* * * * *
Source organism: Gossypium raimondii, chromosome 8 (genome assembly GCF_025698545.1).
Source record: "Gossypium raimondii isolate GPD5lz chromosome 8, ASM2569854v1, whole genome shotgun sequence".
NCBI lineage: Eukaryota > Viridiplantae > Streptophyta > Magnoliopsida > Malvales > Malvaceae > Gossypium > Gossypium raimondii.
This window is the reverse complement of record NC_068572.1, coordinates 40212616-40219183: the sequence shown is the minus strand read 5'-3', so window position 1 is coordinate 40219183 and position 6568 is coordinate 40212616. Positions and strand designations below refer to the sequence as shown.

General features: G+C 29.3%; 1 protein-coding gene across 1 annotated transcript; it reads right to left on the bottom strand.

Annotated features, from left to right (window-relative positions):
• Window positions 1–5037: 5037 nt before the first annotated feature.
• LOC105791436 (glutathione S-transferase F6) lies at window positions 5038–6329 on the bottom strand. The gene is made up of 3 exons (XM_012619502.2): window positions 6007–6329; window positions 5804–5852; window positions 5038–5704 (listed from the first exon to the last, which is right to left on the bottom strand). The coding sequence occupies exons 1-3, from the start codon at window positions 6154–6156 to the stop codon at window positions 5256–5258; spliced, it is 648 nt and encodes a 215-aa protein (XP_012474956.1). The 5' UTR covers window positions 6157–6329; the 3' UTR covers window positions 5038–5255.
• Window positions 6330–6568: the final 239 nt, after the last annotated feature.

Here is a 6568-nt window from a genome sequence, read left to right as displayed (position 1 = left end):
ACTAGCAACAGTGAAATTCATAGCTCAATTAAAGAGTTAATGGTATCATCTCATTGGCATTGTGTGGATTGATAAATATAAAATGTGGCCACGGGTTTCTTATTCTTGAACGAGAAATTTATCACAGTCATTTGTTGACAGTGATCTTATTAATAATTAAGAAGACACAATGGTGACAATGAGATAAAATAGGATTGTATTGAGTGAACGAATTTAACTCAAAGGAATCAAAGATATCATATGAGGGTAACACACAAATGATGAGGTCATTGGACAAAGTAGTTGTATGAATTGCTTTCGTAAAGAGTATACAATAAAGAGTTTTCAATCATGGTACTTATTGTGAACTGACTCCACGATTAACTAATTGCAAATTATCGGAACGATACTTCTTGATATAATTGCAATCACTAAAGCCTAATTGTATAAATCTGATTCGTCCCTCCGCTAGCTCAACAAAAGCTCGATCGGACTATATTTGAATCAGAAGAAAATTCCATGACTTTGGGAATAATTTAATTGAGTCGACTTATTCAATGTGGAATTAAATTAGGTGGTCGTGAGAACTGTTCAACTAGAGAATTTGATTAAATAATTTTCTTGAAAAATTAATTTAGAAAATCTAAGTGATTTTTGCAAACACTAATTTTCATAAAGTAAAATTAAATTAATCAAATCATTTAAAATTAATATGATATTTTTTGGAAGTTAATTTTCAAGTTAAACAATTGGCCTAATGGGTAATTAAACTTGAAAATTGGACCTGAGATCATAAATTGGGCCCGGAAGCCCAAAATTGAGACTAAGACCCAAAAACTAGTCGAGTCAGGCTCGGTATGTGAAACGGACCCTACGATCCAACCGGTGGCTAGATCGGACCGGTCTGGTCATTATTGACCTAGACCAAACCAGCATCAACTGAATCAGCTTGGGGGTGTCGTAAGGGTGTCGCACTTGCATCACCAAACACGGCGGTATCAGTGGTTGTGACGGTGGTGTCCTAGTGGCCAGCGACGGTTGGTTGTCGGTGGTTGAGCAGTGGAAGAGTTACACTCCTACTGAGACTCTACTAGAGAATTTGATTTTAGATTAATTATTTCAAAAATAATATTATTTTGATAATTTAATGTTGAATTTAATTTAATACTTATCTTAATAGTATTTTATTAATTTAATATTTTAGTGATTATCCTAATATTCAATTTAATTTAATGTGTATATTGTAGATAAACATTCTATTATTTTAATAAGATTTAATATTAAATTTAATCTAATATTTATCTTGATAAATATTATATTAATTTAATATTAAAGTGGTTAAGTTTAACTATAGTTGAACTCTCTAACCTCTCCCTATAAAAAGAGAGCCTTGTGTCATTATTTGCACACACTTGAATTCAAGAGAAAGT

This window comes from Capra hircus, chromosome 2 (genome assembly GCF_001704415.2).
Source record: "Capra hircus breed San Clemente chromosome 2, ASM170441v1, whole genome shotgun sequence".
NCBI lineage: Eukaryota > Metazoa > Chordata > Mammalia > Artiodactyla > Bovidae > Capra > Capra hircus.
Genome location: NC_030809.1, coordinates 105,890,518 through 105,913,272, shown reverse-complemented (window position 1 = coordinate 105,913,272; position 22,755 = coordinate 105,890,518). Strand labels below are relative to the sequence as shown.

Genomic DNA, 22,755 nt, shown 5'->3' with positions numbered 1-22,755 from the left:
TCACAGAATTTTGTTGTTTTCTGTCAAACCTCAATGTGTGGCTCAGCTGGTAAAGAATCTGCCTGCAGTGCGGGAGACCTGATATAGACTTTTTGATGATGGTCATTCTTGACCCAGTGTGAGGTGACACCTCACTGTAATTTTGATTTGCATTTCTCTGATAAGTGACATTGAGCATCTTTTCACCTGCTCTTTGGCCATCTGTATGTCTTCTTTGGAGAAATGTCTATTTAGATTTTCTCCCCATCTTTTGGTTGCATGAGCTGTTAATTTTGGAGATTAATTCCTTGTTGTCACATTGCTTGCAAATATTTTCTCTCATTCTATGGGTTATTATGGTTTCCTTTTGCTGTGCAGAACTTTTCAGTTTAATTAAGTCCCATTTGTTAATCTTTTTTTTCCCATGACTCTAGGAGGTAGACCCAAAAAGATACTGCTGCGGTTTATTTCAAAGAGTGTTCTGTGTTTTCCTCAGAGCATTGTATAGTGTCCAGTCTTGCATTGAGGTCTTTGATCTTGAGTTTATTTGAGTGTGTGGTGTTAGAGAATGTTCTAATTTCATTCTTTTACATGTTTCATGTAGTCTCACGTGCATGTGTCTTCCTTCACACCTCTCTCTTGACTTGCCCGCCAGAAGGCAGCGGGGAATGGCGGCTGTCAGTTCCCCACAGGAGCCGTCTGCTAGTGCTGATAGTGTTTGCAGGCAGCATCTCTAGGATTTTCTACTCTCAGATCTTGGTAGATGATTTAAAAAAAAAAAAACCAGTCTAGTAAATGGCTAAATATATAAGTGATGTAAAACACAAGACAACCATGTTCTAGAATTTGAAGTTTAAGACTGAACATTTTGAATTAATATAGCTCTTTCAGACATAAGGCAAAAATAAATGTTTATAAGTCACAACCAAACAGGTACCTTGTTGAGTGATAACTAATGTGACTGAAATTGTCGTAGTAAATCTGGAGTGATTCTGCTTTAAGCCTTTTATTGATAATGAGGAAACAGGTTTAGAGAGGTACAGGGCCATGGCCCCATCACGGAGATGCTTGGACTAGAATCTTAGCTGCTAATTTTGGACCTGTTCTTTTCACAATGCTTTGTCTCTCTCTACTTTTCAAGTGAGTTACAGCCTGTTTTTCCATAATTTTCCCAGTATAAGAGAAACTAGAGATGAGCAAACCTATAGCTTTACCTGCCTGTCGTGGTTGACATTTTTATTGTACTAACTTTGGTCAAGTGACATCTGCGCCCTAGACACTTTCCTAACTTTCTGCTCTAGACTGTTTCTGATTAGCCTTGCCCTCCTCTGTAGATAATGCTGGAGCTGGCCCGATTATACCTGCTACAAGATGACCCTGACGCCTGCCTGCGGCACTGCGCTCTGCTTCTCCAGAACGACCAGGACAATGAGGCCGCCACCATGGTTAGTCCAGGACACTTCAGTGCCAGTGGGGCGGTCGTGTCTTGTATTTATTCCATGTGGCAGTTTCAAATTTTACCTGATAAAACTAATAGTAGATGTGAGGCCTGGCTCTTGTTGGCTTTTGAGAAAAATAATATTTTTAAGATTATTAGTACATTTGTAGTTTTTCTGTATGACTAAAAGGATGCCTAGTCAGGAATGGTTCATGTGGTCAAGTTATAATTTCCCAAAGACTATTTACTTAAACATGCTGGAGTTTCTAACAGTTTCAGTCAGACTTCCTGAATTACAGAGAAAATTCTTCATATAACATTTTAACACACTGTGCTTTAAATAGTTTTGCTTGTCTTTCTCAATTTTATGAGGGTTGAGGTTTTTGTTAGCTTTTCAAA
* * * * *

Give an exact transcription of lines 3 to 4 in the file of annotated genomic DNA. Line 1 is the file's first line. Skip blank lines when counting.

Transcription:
NCBI lineage: Eukaryota > Viridiplantae > Streptophyta > Magnoliopsida > Malvales > Malvaceae > Gossypium > Gossypium raimondii.
This window is the reverse complement of record NC_068572.1, coordinates 40212616-40219183: the sequence shown is the minus strand read 5'-3', so window position 1 is coordinate 40219183 and position 6568 is coordinate 40212616. Positions and strand designations below refer to the sequence as shown.